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There is an important “prerequisite” for adopting collegiate design in the workplace: Corporations must learn from the available research, visit college campuses from which they will recruit, and understand the influences and drivers of collegiate design.
With that in mind, here are five recommendations from the research — a path for the successful integration of collegiate design concepts into corporate workplace environments.
1. Visit higher education campuses. Schedule multiple, structured campus visits to make observations that can help the company understand the similarities between students learning and employees working. Target schools from which the company hires, as well as schools that stretch and challenge the company’s perspectives on talent, growth, vision, and culture. Select two or three schools that meet these criteria and schedule a half day for visiting each. Bring a cross-section of facilities, real estate, human resources, design, and department leaders. Use recruitment visits to survey students about what they seek in a physical workplace environment.
2. Observe students while schools are in session to capture typical learning activities. Compare and contrast college work styles and environments, including non-traditional environments, with those of the organization. With permission from the college, record anomalies and scenarios using photographs or video.
3. Create a plan that incorporates the right observations. Start by identifying the observations that are most compatible with the company’s culture, goals, and vision, and migrate them toward a plan. Also test new observations and divergent ideas.
4. Implement the plan. Try pilot-testing design ideas that are supported by research, including campus visits, observations, and surveys of new graduates and recruits. Address the convergence of employees’ personal digital devices and embedded workplace technology, and be prepared to support a range of work styles.
5. Track productivity, collaboration, and other metrics resulting from implementation of the plan to measure the return on investment (ROI). Just as campus facilities contribute to a college’s ROI as measured in admission rates, student retention rates, graduation rates, and grade-point averages, the corporate ROI can be measured in recruitment rates and cost effectiveness, employee retention rates, job performance and satisfaction, and promotion rates.
(The Intuit Mountain View Campus has created flexible spaces suitable for diverse uses — with technology connectivity — outside as well as inside. Photo credit: David Lloyd)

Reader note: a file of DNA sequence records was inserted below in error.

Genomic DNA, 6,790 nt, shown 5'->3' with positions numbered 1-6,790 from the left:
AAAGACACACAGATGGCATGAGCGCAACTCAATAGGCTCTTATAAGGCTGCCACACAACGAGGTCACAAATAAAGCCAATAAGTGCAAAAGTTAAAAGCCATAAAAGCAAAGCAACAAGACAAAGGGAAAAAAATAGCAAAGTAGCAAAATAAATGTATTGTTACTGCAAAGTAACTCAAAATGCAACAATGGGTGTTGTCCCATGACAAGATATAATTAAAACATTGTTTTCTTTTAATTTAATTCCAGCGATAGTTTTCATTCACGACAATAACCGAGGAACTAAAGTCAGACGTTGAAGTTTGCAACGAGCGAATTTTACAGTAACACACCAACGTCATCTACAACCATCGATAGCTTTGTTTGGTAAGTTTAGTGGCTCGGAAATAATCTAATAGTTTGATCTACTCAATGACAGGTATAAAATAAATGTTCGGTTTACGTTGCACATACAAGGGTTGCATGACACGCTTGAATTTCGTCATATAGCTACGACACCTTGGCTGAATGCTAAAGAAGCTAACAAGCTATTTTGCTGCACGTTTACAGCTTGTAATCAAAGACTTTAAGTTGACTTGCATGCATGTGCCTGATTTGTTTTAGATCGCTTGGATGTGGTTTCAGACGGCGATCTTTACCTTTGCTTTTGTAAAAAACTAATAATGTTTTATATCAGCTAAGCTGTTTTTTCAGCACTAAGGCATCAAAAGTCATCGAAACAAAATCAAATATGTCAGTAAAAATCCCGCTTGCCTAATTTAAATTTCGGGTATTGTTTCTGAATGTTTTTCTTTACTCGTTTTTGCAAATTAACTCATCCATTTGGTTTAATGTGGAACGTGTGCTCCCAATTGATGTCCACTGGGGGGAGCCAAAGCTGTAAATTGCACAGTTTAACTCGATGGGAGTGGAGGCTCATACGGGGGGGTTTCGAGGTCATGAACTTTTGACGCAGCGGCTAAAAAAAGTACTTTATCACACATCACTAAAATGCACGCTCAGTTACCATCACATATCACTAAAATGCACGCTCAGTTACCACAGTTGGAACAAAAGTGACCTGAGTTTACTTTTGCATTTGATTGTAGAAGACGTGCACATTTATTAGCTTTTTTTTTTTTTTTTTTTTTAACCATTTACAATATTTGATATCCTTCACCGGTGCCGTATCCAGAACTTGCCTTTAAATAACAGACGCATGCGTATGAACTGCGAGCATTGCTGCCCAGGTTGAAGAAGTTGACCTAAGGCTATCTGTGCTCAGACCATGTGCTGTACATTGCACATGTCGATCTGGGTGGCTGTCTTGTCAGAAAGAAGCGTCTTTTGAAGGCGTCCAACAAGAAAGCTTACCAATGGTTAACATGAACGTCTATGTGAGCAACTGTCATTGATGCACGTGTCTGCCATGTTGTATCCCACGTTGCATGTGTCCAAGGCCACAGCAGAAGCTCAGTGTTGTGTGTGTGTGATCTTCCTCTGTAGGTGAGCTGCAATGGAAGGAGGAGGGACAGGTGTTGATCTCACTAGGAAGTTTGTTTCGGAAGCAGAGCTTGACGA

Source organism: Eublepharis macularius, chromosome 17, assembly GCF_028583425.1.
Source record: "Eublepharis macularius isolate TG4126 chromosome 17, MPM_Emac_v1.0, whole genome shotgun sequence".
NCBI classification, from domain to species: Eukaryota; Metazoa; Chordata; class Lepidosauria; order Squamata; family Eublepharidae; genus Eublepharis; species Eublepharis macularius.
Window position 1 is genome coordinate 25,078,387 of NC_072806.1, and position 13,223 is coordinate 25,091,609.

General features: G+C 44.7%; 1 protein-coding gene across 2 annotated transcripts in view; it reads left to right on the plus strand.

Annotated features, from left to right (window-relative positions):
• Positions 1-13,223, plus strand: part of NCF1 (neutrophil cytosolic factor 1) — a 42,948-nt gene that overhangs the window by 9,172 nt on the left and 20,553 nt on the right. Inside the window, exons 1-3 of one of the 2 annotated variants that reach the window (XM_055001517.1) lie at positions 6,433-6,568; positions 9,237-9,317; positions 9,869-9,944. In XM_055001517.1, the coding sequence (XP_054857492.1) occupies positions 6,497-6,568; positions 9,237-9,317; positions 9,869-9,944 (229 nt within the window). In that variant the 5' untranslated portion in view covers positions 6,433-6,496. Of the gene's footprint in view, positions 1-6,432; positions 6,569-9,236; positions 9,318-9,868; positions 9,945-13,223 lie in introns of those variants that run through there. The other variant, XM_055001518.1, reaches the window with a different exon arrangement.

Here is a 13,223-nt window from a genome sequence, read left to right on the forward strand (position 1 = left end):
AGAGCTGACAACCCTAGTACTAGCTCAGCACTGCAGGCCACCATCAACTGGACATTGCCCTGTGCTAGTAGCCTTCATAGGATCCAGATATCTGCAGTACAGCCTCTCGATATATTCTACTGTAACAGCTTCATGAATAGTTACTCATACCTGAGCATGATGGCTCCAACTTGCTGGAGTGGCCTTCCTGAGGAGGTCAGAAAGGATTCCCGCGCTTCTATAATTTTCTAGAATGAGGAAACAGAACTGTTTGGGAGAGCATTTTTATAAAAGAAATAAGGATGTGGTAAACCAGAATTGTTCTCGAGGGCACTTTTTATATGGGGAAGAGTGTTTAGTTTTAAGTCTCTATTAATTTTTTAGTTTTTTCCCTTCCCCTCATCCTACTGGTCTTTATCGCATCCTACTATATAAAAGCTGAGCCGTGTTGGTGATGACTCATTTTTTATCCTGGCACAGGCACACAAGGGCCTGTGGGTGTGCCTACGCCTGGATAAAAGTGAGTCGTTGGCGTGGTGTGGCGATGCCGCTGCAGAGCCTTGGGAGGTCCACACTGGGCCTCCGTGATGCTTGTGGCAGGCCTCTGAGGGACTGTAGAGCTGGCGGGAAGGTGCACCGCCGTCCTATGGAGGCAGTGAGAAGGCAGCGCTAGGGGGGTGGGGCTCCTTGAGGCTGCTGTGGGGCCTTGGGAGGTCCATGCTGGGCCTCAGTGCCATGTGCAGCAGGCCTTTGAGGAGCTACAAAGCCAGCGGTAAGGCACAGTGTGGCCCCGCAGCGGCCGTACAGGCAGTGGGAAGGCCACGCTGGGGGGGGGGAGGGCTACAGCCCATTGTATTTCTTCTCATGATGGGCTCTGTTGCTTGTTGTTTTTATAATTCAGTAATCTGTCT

To do and not to do
Based on everything that has been learned to date about collegiate environments, it is fundamentally important to remove the silos in the workplace. Student group work knows no boundaries. In turn, corporate leaders must challenge their organizations to break barriers in departments and segments, and cross-integrate for more dynamic exchanges and environments. Allow — better yet, encourage — employees with different jobs to interact. For example, providing a variety of space types within a department, while assuring both acoustical and visual privacy, can help to support employee engagement and interaction.
At the same time, plan holistically and authentically. Consider all aspects of the corporate environment and culture — including existing employees’ work styles — when testing new ideas. Recognizing a variety of work styles — for example, including enclosed workspaces, open workspaces, and variations — enables employees to do their best work and be most productive in the personal environment where they feel the most comfortable.
Consider central core concepts. The central core is a guiding principle in most campus spaces. Much of what has been observed in these environments emphasizes a central core layout or hub — a high-energy gathering place for an entire building.
Be sure to maximize use of external space on the corporate campus. As researchers have observed, external spaces on college campuses are maximized at every opportunity and capitalized for their use in accommodating student groups of all sizes. For example, create flexible spaces that can be utilized for working, presenting, socializing, physical fitness, or eating. Provide technology connectivity within various types of spaces. Consider applying similar design strategies both in exterior and interior spaces.
Because learning environments have played an important role in shaping and supporting the work styles of the newest workforce, collegiate design may influence the next step in the evolution of workplace design. Corporations competing in the race for talent should borrow design and workspace planning concepts from institutions of higher education.
Brett Shwery, IIDA, AAIA, LEED AP BD+C, is senior vice president of design, and delivery director for Buildings + Places in the Americas for AECOM, a global design and engineering firm. Over the past 30 years, he has led design and delivery of workplace environments for Fortune 500 clients around the world.
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5 Steps To Apply College Lessons To Office Space